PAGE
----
Socially Just Education is a Long Game

This is a re-post of an article I wrote a year ago, in the wake of the George Floyd protests, that my students were asking me about. It is still important. It still shapes my teaching and my courses.

In the last months, we have seen an explosion of protests and social change in the streets. These are important and urgent and necessary. As the dust settles, we are going to have to be playing a long game to ensure that the change we need actually happens. Many of us are asking what we can do to effect long lasting, meaningful change. One of the long games we must play is in education – in our resources, our curriculums, and our classroom cultures.

All of these white people right now saying, “I need to educate myself about racism!” – there’s no excuse for that. We’ve got to change the education. We have to start from the ground up, with the little kids. We have to get it into their brains while their brains are still open.

Because right now? Right now we are cushioning and easing primary education, because we think it’s too hard, or too sad, or too political, to expose young children to reality. And what’s happening is that we are not only wasting valuable time with children open to learning, we are training young brains badly. We are training them to close and look inward and to not know, and when that happens, we have to unteach and unlearn later.

It takes so much more effort to unlearn than to learn. We have 9 year olds who think everything is fine, 15 year olds passing tests about the benefits of colonialism, and 25 year olds saying “I have to educate myself about race, I had no idea.”

There is no excuse for that.

9 year olds aren’t stupid. They can learn.

This week I asked my students about George Floyd and Adama Traoré . I taught them the history of the Atlantic Slave Trade and I made them draw the line and make the connections.My non-white students were first surprised that I brought it up, and then they talked and talked. One of them described how someone had called him charcoal once. A white student asked, “Why charcoal, what does that mean?” I asked the boy if he cared to explain. He thought for a moment, then sighed. “Nah, that’s enough,” he said. My 9 year olds are tired, already, of explaining.

After the lesson, they were sad. They were not traumatized. They can handle it.

They are smart and open and capable. They are not particularly nuanced, they are incredibly literal, and they need everything spelled out for them – yes, if you teach 9 year olds about poor sanitation on a boat, you will need to spell out for them that that means poop. It’s ok, you can do it. You’ll all survive the class.

So they don’t have all the details, and they don’t understand, yet, how complicated things can get. They haven’t yet looked at every side of every issue. But they also don’t have to unlearn anything. They have a foundation that can be built upon and grown, and they won’t have to go back and rewrite anything. They won’t say, “I had no idea.”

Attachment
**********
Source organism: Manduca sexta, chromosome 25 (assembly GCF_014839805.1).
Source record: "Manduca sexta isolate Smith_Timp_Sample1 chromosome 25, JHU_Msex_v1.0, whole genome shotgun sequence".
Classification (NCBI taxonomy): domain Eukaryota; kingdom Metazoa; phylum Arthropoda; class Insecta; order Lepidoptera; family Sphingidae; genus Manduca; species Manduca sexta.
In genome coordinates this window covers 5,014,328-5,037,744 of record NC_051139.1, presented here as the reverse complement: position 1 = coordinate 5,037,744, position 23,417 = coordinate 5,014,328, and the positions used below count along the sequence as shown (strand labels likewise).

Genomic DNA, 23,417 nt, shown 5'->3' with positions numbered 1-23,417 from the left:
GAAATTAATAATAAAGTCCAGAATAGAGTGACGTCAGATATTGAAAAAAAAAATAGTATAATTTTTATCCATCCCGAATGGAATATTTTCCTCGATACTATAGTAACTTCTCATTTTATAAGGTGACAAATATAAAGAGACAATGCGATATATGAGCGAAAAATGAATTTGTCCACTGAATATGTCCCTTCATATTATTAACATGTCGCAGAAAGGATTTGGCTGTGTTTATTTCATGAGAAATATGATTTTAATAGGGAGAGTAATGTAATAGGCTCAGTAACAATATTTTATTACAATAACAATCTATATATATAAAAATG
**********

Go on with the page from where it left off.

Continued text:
But listen – I’m just one teacher. I teach 20 students for 1 year, maybe 2. Just like one good apple cop isn’t enough in the face of a violent system, one good teacher isn’t enough in an entrenched education system.
This is the curriculum I am dealing with, fighting against. This is the textbook. The textbook interprets the curriculum, it is not the curriculum, and teachers are not legally mandated to use it. But this is one of the most common textbooks in France, and the 2 or 3 other common ones aren’t any different. This is the one the districts and schools are choosing and teaching from.

It is an example from France. But where ever you are teaching or learning, the principle is the same. I challenge you to go look at your history and social studies text books with the same critical eye. I am convinced that most of you will find something similar.

Romanticized. Brushed over. White washed.
Made easy and palatable.

2 pages. In all of primary school, which goes until students are ten years old – 2 pages.

2 pages.

Its title is “France Conquers the World.”

It is in the unit in the Renaissance – full of exploration and scientific discoveries and beautiful art. It’s in there. And it’s right before the French Revolution, because they teach about French people fighting against their oppressive King, but not about Black Africans fighting against them.

2 pages, and fully 20% of it is about the port they had to build to accommodate all the sugar and cotton they were bringing into the country.

2 pages, and there’s not a single mention of North Africa or the Arabic people they colonized, who are now living and working in France.

2 pages, and French children have asked me, every year, if Native Americans still exist. They think they are a historical people, like the Ancient Romans and the Vikings.

It’s not good enough. When we play the long game, in the weeks and months after the uprising, we need to change the curriculum. We need to change the education. Education, particularly primary education, must be one of the first answers, one of the first ways forward for real, long lasting, generational change.

My 9 year olds looked at me in shock and sadness and said, “But why did they kill him?”

They’ll never ask a question that directly again. They’ll never be this open again. We can’t waste it.

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